A few months ago I told my husband that I wanted to officially work on a project with my hashtag, “StruggleDoesNotHaveALook”. I came up with this saying over a year ago as part of a project within my group, RISE FOR WOMEN. But I felt it was time to REALLY bring this to the attention of the world.

My plan was to share the happiest portraits of those who have ended their lives to suicide mixed in with other happy portraits of those who struggle or have struggled with mental health issues.

Why? It seems only after a tragedy or when we find out someone needs help do we look back on portraits and say to ourselves, “but I would have never known. He or she looks so happy.”

A smile can sometimes hide all the pain and suffering. That’s why I always say sometimes struggle has no look. There have been many times in my life where I posted the happiest pictures of myself, walked into a meeting with a smile on my face, or put on the best dress and danced with friends. And the truth is. Sometimes I was struggling from a lot of emotional trauma. I went through a lot over the last four years.

Struggle doesn’t always have a look to the outside world. Sometimes it’s only visible to the one who suffers. It’s so important to check in on friends, family, and associations. Silence is dangerous. And we should encourage each other to talk about our struggles. Because something to always remember is that we all struggle at some point in our lives. And sharing our struggles is what connects us all.

Which brings me to this. I am still struggling from what happened in June. Today I may be dressed up. I may have smiled to people in the coffee shop. But on June 12, I saw our lifeless baby boy on an ultrasound, and on that Wednesday afternoon, I had surgery to have him removed.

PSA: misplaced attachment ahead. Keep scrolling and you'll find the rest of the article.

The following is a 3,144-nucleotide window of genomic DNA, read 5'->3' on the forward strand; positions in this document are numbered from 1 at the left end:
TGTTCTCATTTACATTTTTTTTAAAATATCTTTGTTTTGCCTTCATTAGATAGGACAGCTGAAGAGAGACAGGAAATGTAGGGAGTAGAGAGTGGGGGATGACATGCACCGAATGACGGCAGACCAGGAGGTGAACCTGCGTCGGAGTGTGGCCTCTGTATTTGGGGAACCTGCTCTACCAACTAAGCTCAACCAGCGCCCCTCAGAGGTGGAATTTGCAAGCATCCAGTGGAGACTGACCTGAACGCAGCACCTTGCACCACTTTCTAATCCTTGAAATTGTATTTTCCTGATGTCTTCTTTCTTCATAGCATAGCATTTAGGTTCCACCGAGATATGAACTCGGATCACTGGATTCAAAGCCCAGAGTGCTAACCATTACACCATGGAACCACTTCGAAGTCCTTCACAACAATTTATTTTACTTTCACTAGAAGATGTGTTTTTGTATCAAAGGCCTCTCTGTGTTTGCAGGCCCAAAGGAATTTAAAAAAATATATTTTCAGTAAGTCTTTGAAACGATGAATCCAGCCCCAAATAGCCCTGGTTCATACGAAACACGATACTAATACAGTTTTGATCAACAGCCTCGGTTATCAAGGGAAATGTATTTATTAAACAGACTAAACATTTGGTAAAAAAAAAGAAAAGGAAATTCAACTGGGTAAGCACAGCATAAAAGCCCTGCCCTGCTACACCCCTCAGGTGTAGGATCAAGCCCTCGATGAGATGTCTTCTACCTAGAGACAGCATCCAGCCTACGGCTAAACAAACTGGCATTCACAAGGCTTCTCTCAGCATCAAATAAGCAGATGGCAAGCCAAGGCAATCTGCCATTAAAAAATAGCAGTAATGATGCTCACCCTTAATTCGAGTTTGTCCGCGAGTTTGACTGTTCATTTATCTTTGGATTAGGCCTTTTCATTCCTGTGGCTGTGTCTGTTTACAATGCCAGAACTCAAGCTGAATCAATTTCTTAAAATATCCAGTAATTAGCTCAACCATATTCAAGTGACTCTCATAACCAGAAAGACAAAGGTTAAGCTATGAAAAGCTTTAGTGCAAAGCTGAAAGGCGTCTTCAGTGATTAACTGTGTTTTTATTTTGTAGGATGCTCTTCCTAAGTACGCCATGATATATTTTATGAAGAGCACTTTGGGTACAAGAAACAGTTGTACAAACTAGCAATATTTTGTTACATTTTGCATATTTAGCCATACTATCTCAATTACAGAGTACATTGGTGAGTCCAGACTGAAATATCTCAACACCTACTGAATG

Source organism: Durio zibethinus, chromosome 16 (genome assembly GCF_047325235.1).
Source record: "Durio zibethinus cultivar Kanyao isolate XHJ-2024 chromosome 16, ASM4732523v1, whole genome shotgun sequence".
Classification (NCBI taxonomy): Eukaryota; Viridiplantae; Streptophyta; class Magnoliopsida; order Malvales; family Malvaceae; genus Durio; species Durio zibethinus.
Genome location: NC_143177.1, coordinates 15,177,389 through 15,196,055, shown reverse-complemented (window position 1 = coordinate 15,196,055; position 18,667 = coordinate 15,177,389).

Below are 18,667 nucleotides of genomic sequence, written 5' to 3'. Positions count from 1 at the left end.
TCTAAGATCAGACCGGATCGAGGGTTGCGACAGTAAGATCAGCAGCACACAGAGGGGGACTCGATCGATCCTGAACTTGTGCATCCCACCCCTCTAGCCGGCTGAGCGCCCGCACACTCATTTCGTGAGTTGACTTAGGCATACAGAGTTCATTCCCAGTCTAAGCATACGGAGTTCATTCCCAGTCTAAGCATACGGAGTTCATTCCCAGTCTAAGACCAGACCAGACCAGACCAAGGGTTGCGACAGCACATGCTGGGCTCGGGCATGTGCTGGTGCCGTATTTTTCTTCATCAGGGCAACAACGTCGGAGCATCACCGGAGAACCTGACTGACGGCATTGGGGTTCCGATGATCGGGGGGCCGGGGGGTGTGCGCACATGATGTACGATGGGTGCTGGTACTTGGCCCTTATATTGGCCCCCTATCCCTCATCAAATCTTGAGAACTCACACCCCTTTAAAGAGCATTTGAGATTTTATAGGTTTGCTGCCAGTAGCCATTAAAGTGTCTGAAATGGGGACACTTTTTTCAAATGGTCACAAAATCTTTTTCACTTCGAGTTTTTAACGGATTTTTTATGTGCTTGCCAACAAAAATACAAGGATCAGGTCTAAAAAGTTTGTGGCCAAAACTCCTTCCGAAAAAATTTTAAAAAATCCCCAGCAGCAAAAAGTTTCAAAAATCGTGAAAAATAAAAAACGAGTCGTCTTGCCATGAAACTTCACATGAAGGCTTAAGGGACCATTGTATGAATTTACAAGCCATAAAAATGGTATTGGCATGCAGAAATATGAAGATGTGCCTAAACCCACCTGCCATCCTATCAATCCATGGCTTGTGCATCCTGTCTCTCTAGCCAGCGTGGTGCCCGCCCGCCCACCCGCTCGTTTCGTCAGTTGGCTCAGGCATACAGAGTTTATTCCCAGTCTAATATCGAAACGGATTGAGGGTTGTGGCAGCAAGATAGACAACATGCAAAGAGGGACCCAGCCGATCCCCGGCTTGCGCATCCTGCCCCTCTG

And I have cried and cried and cried so much since then. Every day is different. So is every hour. You know, life is both beautiful and messy. It can sometimes bless us. And then it can challenge us in ways that box us in so bad we can’t see the way out.

That is life. It can be you jumping around with your husband so excited to be having a baby to you screaming on the phone “our baby is gone. Our baby is gone.” And when you hear his voice, a low and crackled, “what?”, you are at the lowest of low. And in that moment, you don’t know how you can possibly live another minute because there is nothing you can do to save your baby. And you just feel so helpless and alone. Life is messy. And it can be so tragic. But let me tell you this. No one can escape loss. It doesn’t matter how little or much money you have. It doesn’t matter how little or much success you have achieved. We all face loss. And loss is different from person to person and family to family. But loss, is inevitable. And there is no way to ever prepare for how you’ll react to it. But when you do face it, it’s so important to talk about it. And if you don’t have a support system, please I beg you, find someone. Or, be that someone. We have to encourage each other to communicate to our loved ones and even people we pass by on the streets. We never really know when someone is struggling. The only way to know is by talking.

I’m thankful for those who have talked about their losses. When I was alone and screaming, “I cannot possibly live” in the doctor’s office, I then remembered women who posted about their recent miscarriages. And I immediately reached out to them. They, along with my support system, have truly helped me find the hope I needed to get to where I am today. But this doesn’t mean that my smiles today or in the coming weeks or months means I’m free of struggle. It doesn’t mean my husband or my children will be free from struggle. Remember sometimes struggle has no look. I don’t know how I am going to be. I don’t know how they are going to be. It’s going to be hard. It simply means that I am continuing to live in this beautiful and messy life. And that’s why I’m talking about it. Because no one should live in silence. Talk about things. Get them out. I am. 

Dana Dewedoff-Carney

Dana Dewedoffinspire